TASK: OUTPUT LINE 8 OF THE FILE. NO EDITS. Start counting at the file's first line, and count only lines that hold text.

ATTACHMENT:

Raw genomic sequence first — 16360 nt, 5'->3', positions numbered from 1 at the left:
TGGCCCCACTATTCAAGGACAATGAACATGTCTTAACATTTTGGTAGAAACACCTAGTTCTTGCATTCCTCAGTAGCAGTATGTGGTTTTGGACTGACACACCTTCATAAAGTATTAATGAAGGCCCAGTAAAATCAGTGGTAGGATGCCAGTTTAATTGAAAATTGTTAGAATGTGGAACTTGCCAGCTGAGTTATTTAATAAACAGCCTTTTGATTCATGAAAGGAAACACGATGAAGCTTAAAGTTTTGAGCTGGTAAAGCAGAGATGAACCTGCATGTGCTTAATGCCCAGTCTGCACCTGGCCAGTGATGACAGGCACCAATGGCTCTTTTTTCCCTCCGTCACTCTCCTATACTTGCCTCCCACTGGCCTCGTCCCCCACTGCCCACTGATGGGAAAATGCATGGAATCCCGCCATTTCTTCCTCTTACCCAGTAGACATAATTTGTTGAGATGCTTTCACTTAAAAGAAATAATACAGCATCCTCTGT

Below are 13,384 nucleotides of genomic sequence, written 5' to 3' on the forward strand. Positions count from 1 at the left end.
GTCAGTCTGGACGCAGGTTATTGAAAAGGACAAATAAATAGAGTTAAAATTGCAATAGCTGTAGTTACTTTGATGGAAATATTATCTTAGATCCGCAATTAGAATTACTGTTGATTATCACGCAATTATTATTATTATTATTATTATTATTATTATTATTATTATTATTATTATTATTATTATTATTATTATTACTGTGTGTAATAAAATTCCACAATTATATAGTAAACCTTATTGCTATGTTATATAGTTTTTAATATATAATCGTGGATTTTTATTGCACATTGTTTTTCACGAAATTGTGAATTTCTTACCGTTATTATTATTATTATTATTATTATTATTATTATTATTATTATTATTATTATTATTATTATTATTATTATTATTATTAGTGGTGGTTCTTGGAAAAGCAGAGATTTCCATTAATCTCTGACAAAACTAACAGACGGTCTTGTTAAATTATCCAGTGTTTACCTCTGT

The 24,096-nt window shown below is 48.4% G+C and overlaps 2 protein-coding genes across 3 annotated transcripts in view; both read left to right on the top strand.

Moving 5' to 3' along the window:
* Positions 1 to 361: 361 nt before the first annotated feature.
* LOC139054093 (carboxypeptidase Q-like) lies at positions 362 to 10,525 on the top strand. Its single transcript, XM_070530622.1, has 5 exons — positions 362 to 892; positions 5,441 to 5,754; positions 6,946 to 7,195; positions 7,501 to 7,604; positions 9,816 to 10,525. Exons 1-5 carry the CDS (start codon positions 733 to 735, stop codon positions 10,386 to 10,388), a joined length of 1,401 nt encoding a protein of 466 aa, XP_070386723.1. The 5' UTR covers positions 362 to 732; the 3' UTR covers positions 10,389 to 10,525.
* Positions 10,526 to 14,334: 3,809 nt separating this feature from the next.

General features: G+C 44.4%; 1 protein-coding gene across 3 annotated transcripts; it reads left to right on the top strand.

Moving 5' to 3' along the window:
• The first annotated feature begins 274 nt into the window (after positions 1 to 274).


* LOC139054093 (carboxypeptidase Q-like) lies at positions 362 to 10,525 on the top strand. Its single transcript, XM_070530622.1, has 5 exons — positions 362 to 892; positions 5,441 to 5,754; positions 6,946 to 7,195; positions 7,501 to 7,604; positions 9,816 to 10,525. Exons 1-5 carry the CDS (start codon positions 733 to 735, stop codon positions 10,386 to 10,388), a joined length of 1,401 nt encoding a protein of 466 aa, XP_070386723.1. The 5' UTR covers positions 362 to 732; the 3' UTR covers positions 10,389 to 10,525.